Intended for healthcare professionals


WHO is “cautiously optimistic” about Ebola ring vaccination programme in DRC

BMJ 2018; 361 doi: (Published 30 May 2018) Cite this as: BMJ 2018;361:k2388
  1. Jacqui Wise
  1. London

Over 400 suspected contacts have been vaccinated against Ebola virus disease in the first stage of the ring vaccination programme in the Democratic Republic of the Congo (DRC). A senior World Health Organization official said that he was cautiously optimistic, as 90% of people at risk in the city of Mbandaka had now been vaccinated.

Latest WHO figures show that 54 cases of Ebola have occurred in DRC, including 25 deaths. Of these cases, 35 are confirmed, 13 are probable, and six are suspected.

The unlicensed rVSV-ZEBOV Ebola vaccine has so far been used only in Mbandaka, a provincial capital with a population of 1.2 million people that has had four confirmed cases.

Peter Salama, WHO deputy director general for emergency preparedness and response, told a press briefing in Geneva, Switzerland, that Mbandaka had been the first priority because it is a transport hub on the Congo river and so preventing an urban outbreak was vital. “We have reached more than 90% of contacts of the cases in Mbandaka, and there have been no reports of a refusal of the vaccine,” he said. “We haven’t seen an explosive increase in cases in Mbandaka, so we have reason to be cautiously optimistic.”

The next stage will be to vaccinate contacts in the two epicentres of the outbreak—Bikoro and Iboko. These are rural areas with very limited facilities and thus pose more logistical problems, Salama said.

A ring vaccination programme relies on tracing all of the contacts, and the contacts of contacts, of a recently confirmed case as soon as possible and offering them vaccination. Salama said that over 900 contacts of Ebola cases had been identified to date and were currently being followed up.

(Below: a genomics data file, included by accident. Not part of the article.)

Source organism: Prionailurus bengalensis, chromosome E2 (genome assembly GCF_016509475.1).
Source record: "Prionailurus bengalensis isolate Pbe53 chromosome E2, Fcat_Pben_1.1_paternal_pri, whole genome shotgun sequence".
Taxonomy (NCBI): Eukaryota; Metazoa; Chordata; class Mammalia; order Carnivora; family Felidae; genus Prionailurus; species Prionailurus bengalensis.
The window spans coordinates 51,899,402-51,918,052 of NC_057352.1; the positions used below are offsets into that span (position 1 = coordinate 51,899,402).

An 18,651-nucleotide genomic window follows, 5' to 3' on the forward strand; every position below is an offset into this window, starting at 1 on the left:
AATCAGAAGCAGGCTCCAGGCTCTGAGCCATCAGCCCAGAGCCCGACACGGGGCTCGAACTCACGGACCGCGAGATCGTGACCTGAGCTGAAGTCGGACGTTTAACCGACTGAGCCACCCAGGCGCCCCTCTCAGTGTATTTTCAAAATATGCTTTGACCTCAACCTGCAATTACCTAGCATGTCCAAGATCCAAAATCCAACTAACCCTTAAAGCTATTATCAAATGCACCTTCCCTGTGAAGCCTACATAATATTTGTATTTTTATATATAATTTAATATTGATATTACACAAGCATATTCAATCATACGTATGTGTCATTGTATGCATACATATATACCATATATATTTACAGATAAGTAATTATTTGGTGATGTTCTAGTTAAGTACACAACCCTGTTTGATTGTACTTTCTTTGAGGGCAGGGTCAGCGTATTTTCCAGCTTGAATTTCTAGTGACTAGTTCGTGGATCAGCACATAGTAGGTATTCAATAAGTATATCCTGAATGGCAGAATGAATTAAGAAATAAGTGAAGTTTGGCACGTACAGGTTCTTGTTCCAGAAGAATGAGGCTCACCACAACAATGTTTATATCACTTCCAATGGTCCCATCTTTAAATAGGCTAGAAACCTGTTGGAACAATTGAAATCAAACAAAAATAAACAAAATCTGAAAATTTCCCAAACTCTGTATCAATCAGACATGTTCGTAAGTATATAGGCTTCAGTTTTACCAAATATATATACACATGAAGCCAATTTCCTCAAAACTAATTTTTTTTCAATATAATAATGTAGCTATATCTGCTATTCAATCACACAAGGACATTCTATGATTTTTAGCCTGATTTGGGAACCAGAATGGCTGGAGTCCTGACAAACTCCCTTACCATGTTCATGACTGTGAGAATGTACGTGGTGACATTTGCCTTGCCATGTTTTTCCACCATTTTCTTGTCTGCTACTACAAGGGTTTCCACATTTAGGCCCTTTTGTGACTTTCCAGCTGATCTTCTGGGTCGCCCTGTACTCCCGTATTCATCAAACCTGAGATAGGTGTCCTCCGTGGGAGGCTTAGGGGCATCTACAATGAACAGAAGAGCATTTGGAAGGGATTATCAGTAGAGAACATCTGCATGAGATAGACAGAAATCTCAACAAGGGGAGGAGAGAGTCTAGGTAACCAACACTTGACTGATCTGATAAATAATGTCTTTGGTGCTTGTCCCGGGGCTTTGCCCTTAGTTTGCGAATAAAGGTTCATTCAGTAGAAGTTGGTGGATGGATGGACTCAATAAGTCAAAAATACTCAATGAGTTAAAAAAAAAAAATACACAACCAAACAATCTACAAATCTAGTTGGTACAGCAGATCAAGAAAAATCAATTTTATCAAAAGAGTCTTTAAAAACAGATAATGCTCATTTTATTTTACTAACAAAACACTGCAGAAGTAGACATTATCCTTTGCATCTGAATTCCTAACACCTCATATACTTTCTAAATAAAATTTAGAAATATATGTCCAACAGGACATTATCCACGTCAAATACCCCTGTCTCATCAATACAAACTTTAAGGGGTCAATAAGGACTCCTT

The drug company Merck has donated the vaccines, and Gavi, the vaccine alliance, has contributed $1m (£0.75m; €0.86m) towards operational costs. The vaccination programme is being implemented by Médecins Sans Frontières with support from the International Federation of Red Cross and Red Crescent Societies, Unicef, and WHO.

The vaccine was shown to be highly protective against Ebola in a major trial in 2015 in Guinea.1 Among the 5837 people who received the vaccine no Ebola cases were recorded nine days or more after vaccination. While the vaccine is awaiting review by relevant regulatory authorities, WHO’s Strategic Advisory Group of Experts on Immunization has recommended using the rVSV-ZEBOV Ebola vaccine under an expanded access/compassionate use protocol.

Salama said that he hoped to get government approval within days for five experimental drugs to treat patients with Ebola. Two of the drugs have previously been used in Western countries, he said, but data on the other three are mainly from animal models. The drugs would be used as part of a clinical trial, he said, so that more would be known for future outbreaks.

He added that WHO had met with ministers of health in nine neighbouring countries to check on their regional preparedness, and all of these governments were proactively carrying out contingency planning in case Ebola spread beyond DRC’s borders.


View Abstract